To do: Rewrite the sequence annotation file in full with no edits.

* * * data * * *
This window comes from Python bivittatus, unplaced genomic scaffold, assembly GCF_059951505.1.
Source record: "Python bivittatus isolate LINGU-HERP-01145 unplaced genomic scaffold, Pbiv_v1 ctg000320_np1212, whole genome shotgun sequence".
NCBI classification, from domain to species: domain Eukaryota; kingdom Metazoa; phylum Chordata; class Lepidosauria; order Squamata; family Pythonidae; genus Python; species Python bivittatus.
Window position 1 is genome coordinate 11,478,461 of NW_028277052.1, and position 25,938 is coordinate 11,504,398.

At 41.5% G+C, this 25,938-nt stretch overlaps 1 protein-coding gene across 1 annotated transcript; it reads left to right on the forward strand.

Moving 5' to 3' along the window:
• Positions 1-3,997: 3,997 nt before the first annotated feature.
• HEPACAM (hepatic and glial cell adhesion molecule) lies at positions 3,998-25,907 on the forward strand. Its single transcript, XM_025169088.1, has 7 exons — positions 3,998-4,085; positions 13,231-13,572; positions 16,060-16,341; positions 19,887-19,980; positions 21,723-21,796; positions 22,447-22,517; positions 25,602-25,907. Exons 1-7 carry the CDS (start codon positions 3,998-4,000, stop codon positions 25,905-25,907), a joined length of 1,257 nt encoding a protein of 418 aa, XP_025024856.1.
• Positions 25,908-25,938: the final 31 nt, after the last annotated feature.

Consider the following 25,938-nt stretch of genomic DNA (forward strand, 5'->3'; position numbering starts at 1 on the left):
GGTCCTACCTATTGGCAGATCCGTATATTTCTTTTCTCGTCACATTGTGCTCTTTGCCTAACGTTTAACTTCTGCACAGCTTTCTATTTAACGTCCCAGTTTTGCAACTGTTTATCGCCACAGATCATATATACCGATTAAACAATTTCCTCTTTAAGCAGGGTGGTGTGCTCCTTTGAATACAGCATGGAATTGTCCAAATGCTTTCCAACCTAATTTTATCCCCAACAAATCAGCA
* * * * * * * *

This window comes from Python bivittatus, unplaced genomic scaffold, assembly GCF_059951505.1.
Source record: "Python bivittatus isolate LINGU-HERP-01145 unplaced genomic scaffold, Pbiv_v1 ctg000320_np1212, whole genome shotgun sequence".
NCBI classification, from domain to species: domain Eukaryota; kingdom Metazoa; phylum Chordata; class Lepidosauria; order Squamata; family Pythonidae; genus Python; species Python bivittatus.
Window position 1 is genome coordinate 11,478,461 of NW_028277052.1, and position 25,938 is coordinate 11,504,398.

At 41.5% G+C, this 25,938-nt stretch overlaps 1 protein-coding gene across 1 annotated transcript; it reads left to right on the forward strand.

Moving 5' to 3' along the window:
• Positions 1-3,997: 3,997 nt before the first annotated feature.
• HEPACAM (hepatic and glial cell adhesion molecule) lies at positions 3,998-25,907 on the forward strand. Its single transcript, XM_025169088.1, has 7 exons — positions 3,998-4,085; positions 13,231-13,572; positions 16,060-16,341; positions 19,887-19,980; positions 21,723-21,796; positions 22,447-22,517; positions 25,602-25,907. Exons 1-7 carry the CDS (start codon positions 3,998-4,000, stop codon positions 25,905-25,907), a joined length of 1,257 nt encoding a protein of 418 aa, XP_025024856.1.
• Positions 25,908-25,938: the final 31 nt, after the last annotated feature.

Consider the following 25,938-nt stretch of genomic DNA (forward strand, 5'->3'; position numbering starts at 1 on the left):
GGTCCTACCTATTGGCAGATCCGTATATTTCTTTTCTCGTCACATTGTGCTCTTTGCCTAACGTTTAACTTCTGCACAGCTTTCTATTTAACGTCCCAGTTTTGCAACTGTTTATCGCCACAGATCATATATACCGATTAAACAATTTCCTCTTTAAGCAGGGTGGTGTGCTCCTTTGAATACAGCATGGAATTGTCCAAATGCTTTCCAACCTAATTTTATCCCCAACAAATCAGCA